Thus, the amino acid sequence of the C polypeptide and that of the E1 polypeptide of HCV may vary according to the viral strain, reflecting the phenomenon of allelic variance. For example, a virus is usually represented by a set of strains which differ from each other in minor allelic characteristics. A polypeptide which fulfills the same biological function in different strains may have an amino acid sequence which is not the same for all the strains. Such an allelic variation is also found at the level of the DNA.

At the level of the amino acid sequence, the allelic differences may consist of one or more amino acid substitutions, deletions or additions which do not alter the biological function.

As regards the polypeptide included in the pharmaceutical composition according to the invention, two cases must be envisaged: either the polypeptide is incapable of being cleaved by a protease in a mammalian cell, or it is susceptible to such a cleavage.

When the polypeptide is incapable of being cleaved by a protease in a mammalian cell, it advantageously contains:

(a) a first region corresponding at least to the portion of the C polypeptide of the HCV virus responsible for the regulatory activity of said C polypeptide toward one or more genes; and

(b) a second region corresponding at least to a portion of the E1 polypeptide of said virus responsible for the cytoplasmic anchorage of the E1 polypeptide.

When the polypeptide is capable of being cleaved by a protease in a mammalian cell, it advantageously contains:

(a) a first region corresponding at least to a portion of the C polypeptide of HCV responsible for the regulatory activity of said C polypeptide toward one or more genes and to the portion of said C polypeptide responsible for the interaction of said C polypeptide with the E1 polypeptide of said virus; and

(b) a second region corresponding at least to a portion of the E1 polypeptide of said virus responsible for the interaction of the E1 polypeptide with the C polypeptide of said virus and to a portion of the E1 polypeptide of said virus responsible for the cytoplasmic anchorage of the E1 polypeptide.

“Portion of the C polypeptide of HCV responsible for the regulatory activity of said C polypeptide toward one or more genes” is understood to mean in particular any portion of the C polypeptide of HCV capable of activating, transactivating or suppressing the transcription or the expression of any gene, according to any mechanism. This gene may be a eukaryotic gene, a viral gene, an oncogene or a protooncogene.

A portion of the C polypeptide of HCV responsible for the regulatory activity of said polypeptide may in particular correspond to the amino acids at positions 38 to 43, 58 to 64, 66 to 71, 6 to 23, 39 to 74, 99 to 102, 101 to 121, 101 to 122, 58 to 121, 1 to 120, 1 to 121, 1 to 122, 1 to 123 or 1 to 173. Preferably, a portion of the C polypeptide of HCV responsible for the regulatory activity may be a portion of the C polypeptide ranging from the amino acid at position 1 to the amino acid in one of positions 48 to 191. For this purpose, one of positions 48 to 191 may be for example position 119, 120, 121, 123 and 173.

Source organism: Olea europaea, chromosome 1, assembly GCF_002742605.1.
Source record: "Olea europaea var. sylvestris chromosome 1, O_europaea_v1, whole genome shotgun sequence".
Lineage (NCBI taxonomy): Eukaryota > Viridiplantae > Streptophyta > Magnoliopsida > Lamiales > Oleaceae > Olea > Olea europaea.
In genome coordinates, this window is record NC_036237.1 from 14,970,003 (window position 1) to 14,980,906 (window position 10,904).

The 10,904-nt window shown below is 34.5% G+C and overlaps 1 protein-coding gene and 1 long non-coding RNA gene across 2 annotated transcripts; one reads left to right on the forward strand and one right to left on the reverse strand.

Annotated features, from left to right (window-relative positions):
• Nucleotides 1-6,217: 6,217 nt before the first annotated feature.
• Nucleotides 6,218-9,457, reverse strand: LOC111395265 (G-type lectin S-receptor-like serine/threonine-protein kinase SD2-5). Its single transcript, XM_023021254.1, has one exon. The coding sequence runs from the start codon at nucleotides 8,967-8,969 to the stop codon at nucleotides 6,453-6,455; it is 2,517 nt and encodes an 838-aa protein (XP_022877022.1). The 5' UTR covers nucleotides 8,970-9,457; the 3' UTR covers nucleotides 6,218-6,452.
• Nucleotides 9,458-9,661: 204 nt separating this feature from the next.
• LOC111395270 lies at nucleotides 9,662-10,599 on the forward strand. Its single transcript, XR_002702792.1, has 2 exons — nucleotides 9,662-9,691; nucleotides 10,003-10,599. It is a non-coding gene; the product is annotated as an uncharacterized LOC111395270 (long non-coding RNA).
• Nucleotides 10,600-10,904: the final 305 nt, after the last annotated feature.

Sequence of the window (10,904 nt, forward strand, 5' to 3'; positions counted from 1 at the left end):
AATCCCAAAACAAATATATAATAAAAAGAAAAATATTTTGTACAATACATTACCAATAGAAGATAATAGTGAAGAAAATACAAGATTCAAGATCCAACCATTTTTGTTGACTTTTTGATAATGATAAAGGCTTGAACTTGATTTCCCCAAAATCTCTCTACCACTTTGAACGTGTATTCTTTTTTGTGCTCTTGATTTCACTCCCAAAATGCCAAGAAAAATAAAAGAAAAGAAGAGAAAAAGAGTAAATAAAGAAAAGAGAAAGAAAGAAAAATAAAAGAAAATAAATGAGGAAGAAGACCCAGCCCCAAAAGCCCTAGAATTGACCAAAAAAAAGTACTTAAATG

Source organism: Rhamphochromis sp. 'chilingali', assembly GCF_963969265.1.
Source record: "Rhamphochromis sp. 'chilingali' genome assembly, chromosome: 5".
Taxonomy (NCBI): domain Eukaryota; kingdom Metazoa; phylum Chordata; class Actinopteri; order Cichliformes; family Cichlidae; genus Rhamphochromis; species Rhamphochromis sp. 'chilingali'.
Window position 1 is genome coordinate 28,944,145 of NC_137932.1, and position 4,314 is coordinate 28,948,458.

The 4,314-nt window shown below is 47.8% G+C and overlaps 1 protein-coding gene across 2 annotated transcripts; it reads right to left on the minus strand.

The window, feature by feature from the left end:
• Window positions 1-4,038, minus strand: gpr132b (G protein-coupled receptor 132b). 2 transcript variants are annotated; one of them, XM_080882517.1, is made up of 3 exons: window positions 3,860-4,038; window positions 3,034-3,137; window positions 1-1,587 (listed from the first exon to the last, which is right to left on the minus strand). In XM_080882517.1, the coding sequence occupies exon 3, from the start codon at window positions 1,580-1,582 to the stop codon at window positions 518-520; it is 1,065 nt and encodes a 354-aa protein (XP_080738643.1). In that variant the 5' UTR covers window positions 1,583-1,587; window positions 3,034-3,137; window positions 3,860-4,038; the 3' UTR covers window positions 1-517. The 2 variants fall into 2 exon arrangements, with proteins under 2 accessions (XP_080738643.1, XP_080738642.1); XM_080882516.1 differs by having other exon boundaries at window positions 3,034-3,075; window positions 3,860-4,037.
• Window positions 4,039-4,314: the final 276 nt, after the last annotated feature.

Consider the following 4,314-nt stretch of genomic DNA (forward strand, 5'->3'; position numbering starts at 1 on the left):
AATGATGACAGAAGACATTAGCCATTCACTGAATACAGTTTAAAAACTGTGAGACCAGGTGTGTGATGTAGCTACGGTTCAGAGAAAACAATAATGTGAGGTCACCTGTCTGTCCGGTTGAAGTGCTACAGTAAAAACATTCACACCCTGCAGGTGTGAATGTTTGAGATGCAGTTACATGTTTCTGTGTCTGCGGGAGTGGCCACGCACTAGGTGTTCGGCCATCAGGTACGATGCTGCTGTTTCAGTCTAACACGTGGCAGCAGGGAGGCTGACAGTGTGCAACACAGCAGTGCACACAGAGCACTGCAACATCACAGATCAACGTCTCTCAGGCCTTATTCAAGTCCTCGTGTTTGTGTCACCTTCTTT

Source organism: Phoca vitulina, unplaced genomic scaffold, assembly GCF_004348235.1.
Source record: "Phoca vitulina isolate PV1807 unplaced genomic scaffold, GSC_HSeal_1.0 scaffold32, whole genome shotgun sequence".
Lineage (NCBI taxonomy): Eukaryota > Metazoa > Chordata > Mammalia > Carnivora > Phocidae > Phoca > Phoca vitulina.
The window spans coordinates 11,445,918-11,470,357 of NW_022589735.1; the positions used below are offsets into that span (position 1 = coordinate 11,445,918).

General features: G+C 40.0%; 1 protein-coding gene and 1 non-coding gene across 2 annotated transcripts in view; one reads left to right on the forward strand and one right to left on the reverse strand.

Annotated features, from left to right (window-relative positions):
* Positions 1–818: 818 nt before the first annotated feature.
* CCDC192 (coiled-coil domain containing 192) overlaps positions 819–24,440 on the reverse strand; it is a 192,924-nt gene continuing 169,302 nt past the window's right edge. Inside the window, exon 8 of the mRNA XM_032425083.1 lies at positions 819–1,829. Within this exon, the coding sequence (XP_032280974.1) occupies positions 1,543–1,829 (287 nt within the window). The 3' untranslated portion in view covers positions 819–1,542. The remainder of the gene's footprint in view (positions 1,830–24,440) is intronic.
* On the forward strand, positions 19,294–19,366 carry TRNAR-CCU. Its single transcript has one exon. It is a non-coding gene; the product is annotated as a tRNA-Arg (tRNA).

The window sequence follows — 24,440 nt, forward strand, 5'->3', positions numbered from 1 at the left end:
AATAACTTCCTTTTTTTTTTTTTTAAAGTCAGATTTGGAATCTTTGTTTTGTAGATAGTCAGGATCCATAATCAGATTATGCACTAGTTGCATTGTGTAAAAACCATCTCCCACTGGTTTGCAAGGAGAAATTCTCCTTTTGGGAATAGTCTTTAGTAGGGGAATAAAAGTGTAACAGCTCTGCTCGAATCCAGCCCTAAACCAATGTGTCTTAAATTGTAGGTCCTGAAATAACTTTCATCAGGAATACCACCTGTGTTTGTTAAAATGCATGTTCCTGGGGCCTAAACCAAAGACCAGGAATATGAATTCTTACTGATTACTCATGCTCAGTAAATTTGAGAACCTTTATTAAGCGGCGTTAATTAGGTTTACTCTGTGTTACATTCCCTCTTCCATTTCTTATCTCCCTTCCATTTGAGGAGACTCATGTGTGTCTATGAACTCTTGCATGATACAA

A portion of the C polypeptide of HCV responsible for the interaction of said C polypeptide with the E1 protein of HCV may in particular correspond to the amino acids at positions 151 to 173 or at positions 173 to 191 of the C polypeptide of HCV.

A portion of the E1 polypeptide of HCV responsible for the cytoplasmic anchorage of the E1 polypeptide may be a hydrophobic domain of the E1 polypeptide. Such hydrophobic domains are for example located at positions 262 to 291, 370 to 380 and 330 to 380 of the E1 polypeptide.

A portion of the E1 polypeptide of HCV responsible for the interaction of the C polypeptide with the E1 protein may be in particular the C-terminal domain of the E1 polypeptide, preferably the domain at positions 330 to 380 or at positions 370 to 380.

In a polypeptide useful for the purposes of the present invention, the first region may be located on the N- or C-terminal side of the polypeptide, advantageously on the N-terminal side; likewise, the second region may be located on the C- or N-terminal side, advantageously on the C-terminal side. According to a preferred mode, the C-terminal end of the first region may be fused by peptide bonding to the N-terminal end of the second region.

When the polypeptide contained in the pharmaceutical composition according to the invention comprises the region corresponding at least to the amino acids at positions 172 to 175 of the C polypeptide of HCV, this polypeptide advantageously contains a mutation making the cleavage site at position 173/174 inoperative. According to a preferred mode, such a mutation is a point mutation, carried out in one of positions 172 to 175. It may be obtained, for example, by deletion, addition or substitution of one or more amino acids, in particular by deletion, addition or substitution of one or more amino acid at positions 172 to 175. Preferably the mutation will be produced by substitution of one or two amino acids; a double mutation by substitution being most particularly preferred. According to a particular example, the residue naturally existing at position 173 (serine) may be in particular substituted by the methionine residue and the residue naturally existing at position 173 (phenylalanine) may be substituted in particular by the leucine residue. In general, it is within the capability of persons skilled in the art to produce one or more mutations capable of making inoperative the cleavage site at position 173/174 of the C polypeptide of HCV.